Using ICS with Hyper-V to work around Realtek NIC problems

Whilst setting up v4 of Microsoft’s Customer Immersion Experience (CIE) environment, we encountered numerous problems whilst using Hyper-V with a Realtek network card. After creating an external virtual network within Hyper-V and selecting the Realtek network adapter, all outbound connectivity ceased. This was not the case with another physical network adapter that we were using (which happened to be an Intel card).

In the end, my colleague Tristan Watkins mentioned that could we use Internet Connection Sharing (ICS) as a workaround, noting that this would not be appropriate for production environments and is more commonly used for things like providing connectivity to an Xbox. Depending on how robust ICS proves to be, we will either leave it in place on this CIE host or implement another physical NIC at a later date that supports Hyper-V (removing the requirement to use ICS). I have only previously used the ICS option when attempting to use a wireless adapter with Hyper-V and hadn’t thought of it as a workaround for Hyper-V / NIC compatibility problems.

The Hyper-V host server in this case matched or exceeded the recommended specification provided by Microsoft for a CIE v4 environment:

  • A Core i7-3820 at 3.60 Ghz
  • 64 GB RAM
  • 2 physical network adapters, one Intel (which worked with Hyper-V) and one Realtek (did not work with Hyper-V)
  • Windows Server 2008 R2 SP1 Standard – this is important to note as things are different in Windows Server 2012.
One important point is that this post is only really relevant to people that are attempting to configure a Hyper-V host machine with two physical network adapters in cases where one network card is not playing ball with Hyper-V (both network cards should function properly in all other respects). Otherwise, it’s probably easier to follow the guidance contained within the CIE v4 technical guide and configure two external virtual networks.

CIE network config with Hyper-V and ICS

Although the CIE v4 network configuration is defined at a high level within the CIE technical guide, it doesn’t discuss aspects such as DHCP and DNS configuration which are often required when troubleshooting. Additionally, you might be reading this from a non-CIE perspective so I’ll list out the key details:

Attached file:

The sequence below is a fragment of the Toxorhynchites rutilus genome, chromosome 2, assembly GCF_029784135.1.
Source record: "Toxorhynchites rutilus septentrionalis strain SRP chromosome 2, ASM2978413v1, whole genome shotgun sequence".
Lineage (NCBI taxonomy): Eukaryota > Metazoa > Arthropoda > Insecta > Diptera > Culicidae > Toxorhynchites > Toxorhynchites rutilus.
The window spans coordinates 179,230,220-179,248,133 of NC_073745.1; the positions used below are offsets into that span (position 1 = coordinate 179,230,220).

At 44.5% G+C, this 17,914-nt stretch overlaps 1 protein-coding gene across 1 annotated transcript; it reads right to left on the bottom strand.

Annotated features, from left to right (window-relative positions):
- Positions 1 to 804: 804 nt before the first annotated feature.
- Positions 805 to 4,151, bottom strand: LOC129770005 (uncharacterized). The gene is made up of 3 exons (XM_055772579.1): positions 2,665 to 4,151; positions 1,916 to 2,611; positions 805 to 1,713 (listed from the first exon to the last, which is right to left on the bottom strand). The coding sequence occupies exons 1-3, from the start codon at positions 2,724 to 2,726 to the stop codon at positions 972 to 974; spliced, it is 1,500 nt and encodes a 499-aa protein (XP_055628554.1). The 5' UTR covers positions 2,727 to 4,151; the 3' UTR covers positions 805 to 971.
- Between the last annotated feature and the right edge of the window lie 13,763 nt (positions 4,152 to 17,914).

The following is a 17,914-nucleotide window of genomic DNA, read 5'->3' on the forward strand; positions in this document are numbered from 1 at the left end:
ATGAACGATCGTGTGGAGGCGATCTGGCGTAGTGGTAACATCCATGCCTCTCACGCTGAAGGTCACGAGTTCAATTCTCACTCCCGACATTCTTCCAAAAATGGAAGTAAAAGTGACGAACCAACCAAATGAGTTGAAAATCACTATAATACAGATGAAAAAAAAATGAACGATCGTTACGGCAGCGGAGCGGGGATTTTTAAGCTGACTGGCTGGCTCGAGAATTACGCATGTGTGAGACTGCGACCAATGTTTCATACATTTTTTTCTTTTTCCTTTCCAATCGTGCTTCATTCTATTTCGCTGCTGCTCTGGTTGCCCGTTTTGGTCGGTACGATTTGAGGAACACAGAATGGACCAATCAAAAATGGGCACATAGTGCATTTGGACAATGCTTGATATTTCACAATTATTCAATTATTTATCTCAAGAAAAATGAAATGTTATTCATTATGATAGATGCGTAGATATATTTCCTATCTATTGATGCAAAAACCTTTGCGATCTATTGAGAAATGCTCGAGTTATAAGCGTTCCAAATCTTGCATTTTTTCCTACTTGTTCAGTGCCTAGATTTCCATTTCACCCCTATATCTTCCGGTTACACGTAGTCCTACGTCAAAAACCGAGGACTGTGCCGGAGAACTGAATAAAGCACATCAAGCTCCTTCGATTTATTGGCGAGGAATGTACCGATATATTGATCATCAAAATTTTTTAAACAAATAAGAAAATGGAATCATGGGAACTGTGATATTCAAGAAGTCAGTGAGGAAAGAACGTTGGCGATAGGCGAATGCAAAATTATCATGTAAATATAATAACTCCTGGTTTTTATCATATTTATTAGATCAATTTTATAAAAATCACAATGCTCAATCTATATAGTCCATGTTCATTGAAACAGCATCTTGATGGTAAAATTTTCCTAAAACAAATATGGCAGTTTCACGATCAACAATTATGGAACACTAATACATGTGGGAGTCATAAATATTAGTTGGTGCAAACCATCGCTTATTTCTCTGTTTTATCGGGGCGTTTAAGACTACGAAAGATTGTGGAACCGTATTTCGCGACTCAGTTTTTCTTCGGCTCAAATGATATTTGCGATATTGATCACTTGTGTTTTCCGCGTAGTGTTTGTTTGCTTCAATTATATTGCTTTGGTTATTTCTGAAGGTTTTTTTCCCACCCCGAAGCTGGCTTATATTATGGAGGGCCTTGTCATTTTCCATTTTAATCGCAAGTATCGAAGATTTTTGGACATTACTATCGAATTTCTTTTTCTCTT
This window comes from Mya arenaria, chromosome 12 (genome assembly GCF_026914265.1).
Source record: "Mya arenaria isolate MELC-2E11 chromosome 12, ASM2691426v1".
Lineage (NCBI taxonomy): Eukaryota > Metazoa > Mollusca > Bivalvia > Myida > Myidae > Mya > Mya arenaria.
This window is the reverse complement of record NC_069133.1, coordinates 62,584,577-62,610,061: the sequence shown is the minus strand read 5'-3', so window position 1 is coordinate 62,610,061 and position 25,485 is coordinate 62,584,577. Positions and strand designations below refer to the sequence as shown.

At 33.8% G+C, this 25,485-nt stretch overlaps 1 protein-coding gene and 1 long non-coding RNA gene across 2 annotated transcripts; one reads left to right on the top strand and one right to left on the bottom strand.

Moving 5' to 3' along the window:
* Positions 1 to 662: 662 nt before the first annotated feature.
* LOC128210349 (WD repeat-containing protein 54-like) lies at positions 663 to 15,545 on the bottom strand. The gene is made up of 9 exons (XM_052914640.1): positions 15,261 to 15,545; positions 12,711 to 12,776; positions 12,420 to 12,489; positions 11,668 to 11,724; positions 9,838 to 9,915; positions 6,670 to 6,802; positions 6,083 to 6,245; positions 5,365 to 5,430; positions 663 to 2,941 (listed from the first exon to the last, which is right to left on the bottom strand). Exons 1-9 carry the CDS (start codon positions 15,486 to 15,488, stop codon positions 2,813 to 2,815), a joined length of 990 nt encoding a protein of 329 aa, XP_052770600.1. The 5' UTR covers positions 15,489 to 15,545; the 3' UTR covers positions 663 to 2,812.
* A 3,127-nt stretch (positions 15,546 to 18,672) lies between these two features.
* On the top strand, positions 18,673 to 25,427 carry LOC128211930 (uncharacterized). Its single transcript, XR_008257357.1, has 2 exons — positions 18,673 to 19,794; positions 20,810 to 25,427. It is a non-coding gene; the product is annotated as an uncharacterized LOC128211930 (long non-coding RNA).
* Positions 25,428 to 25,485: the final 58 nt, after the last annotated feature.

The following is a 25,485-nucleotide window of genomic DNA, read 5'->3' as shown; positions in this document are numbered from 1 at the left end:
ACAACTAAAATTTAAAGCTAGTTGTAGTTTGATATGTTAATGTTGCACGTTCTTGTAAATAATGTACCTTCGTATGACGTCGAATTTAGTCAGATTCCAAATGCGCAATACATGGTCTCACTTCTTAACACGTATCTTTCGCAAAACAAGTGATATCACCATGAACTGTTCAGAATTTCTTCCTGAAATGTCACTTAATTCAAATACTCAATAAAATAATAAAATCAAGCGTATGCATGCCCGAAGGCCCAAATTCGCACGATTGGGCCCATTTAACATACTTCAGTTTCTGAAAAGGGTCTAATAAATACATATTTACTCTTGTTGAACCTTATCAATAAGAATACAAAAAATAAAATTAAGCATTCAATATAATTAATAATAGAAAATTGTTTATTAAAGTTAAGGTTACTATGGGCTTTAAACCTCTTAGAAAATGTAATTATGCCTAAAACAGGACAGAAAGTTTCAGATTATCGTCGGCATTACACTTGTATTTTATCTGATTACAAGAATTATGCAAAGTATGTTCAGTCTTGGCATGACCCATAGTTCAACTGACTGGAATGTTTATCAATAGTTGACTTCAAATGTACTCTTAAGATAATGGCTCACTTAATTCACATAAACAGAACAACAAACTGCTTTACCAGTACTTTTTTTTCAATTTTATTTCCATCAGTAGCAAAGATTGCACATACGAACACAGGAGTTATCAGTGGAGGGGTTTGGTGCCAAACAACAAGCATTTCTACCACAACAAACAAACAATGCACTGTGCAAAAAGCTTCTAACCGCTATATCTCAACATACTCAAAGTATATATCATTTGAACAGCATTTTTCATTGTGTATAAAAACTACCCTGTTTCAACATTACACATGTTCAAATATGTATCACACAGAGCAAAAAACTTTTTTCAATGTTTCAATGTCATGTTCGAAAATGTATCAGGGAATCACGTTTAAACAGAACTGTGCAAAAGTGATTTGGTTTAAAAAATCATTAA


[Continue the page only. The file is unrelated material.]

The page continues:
• As mentioned previously, there are two physical network adapters in the Hyper-V host. The Intel adapter will be used to create an external virtual network for CIE clients to connect to, and the Realtek adapter will be used for external Internet connectivity (i.e. not assigned within Hyper-V).
  • “CIE Private Virtual Network” is an external virtual network as it needs to use a physical network adapter (the Intel NIC) to connect to CIE clients such as Windows Phones, laptops and tablets. The name unfortunately gives the false impression that this is a VM-only network with no NIC in the parent partition. The “Allow management operating system to share this network adapter” box is checked (meaning that a virtual NIC is exposed in the host OS) but should not be required.
  • If you have two NICs that are compatible with Hyper-V, “External Network” would in fact be an external virtual network that utilises a physical NIC to connect to the Internet. However, in this specific scenario it is an internal virtual network (meaning it is still exposed in the host OS but does not use a physical NIC). You’ll find out why shortly.
  • Internet Connection Sharing (ICS) is enabled on the Realtek NIC and shared with “External Network”. This means that VMs connected to this virtual network can obtain IP addresses in the 192.168.137.x range via DHCP (this is a black box configured by ICS). As it turns out, only the TMG server is connected to this network.
  • All VMs (with the exception of the TMG server, see below) have one virtual network adapter assigned which is connected to “CIE Private Virtual Network”.
  • The TMG server (CIE server name: CIE-SRV-00) acts as a forward proxy for all other VMs and provides outbound Internet connectivity. It therefore has two NICs assigned – the “CIE Private Virtual Network” and “External Network”. The virtual NIC within the TMG guest OS is configured to obtain an address via DHCP (meaning that it will get a 192.168.137.x address via ICS).
  • The domain controller (CIE server name: CIE-SRV-01) runs a DHCP server (address pool to and DNS server for the domain. This will dish out IP addresses to clients that are connected to the “CIE Private Virtual Network” as well as the corresponding virtual NIC that is exposed in the host OS.

The result of this configuration is that guests are able to use the TMG server as a forward proxy to the Internet and CIE clients are able to connect to the appropriate services via the Intel NIC (that works with Hyper-V). Usage of ICS works around the requirement to have two physical NICs configured as external virtual networks.